YOUR HEALTH: Carry useless hearts again to life

ORLANDO, Fla – A new innovative organ care system is making more hearts available to those who need them.

For more than two years, George Martin battled the side effects of severe swine flu.

“I’ve got to the point where I couldn’t even put on flip flops, my feet were so swollen.”

The flu destroyed his heart muscles and was diagnosed with heart failure.

“It attacked my heart, it enlarged my heart, it basically wiped out the left side of my heart.

He was put on the new heart transplant list and called twice about available donor hearts, only to find out later that they were not viable.

“If they’re on the waiting list, they’re in limbo,” said Dr. Scott Silvestry, director of transplant programs at the AdventHealth Transplant Institute.

300,000 Americans die of heart failure each year, and 3,000 patients in the US have access to a donor heart

That means only one percent of people who need a heart will get it on time.

Most transplants are from donors who are brain dead because doctors can still assess the working heart.

Now dead hearts can be brought back to life with the help of the TransMedics Organ Care system.

“The heart is actually put on a big pump where it gets oxygenated blood, and we monitor the heart’s metabolism,” said Dr. Silvestry.

George is part of TransMedics’ clinical study for the organ care system.

The study is currently being conducted in 12 transplant centers across the country (the closest is at Indiana University). In the year and a half so far, 40 hearts have been used.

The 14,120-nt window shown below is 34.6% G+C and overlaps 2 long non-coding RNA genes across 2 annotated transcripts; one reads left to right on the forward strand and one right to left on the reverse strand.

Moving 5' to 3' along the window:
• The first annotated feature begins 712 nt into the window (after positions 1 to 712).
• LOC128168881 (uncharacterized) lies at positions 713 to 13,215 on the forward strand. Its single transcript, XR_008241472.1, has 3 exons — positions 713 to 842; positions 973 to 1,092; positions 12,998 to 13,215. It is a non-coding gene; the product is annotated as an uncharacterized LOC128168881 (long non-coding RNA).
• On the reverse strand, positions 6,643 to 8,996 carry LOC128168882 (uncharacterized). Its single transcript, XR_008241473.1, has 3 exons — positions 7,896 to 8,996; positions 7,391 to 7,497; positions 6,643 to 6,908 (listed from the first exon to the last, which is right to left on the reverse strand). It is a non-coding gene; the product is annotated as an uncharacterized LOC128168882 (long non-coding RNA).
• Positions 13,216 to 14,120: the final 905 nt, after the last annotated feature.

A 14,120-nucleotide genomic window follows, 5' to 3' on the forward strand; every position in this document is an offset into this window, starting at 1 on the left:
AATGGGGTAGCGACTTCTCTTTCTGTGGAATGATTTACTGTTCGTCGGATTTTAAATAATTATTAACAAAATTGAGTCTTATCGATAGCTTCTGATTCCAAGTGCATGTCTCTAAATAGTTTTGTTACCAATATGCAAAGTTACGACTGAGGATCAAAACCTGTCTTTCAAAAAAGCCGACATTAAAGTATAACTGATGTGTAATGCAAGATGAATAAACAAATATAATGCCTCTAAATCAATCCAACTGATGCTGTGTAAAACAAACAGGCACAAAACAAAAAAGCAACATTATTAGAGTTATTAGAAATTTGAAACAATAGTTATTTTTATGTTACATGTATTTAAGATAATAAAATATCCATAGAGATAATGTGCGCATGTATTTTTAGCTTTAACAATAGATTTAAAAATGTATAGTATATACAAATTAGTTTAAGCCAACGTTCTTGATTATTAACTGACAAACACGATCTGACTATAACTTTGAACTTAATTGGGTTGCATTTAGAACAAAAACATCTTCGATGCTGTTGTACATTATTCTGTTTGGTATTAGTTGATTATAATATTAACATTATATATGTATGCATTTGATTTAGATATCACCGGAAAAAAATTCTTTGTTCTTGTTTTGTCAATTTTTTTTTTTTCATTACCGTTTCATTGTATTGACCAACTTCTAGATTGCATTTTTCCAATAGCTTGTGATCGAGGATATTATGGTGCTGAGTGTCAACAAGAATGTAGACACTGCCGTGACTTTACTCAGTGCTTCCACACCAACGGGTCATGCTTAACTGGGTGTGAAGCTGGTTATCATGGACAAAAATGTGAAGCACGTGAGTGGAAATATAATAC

“We can resuscitate the heart, assess the function of the heart, and transport the heart and bring it back here,” said heart transplant surgeon Dr. Don Botta.

This machine keeps a heart viable for six to eight hours after it initially stops beating, compared to four to six hours for standard heart transplants.

“It has the potential to save three to four thousand additional patients a year who need a heart transplant to live,” predicted Dr. Silvestry.

And doctors are no longer tied to the age of the heart.

“When certain metabolic parameters are met, we know that the heart is good enough,” said Dr. Silvestry.

“So we wouldn’t look at the heart and say this is from a young person or an old person. We just look at the heart’s metabolism after it starts again and make decisions about whether it is appropriate to use it.” meet someone and help them live normally for the rest of their lives. “

George was one of the first two patients to have this done in his hospital and he is very grateful.

“It just opens up a world of possibilities.”

If this story has affected your life or caused you or someone you know to seek or change treatments, please let us know by contacting Jim Mertens at [email protected] or Marjorie Bekaert Thomas [email protected].

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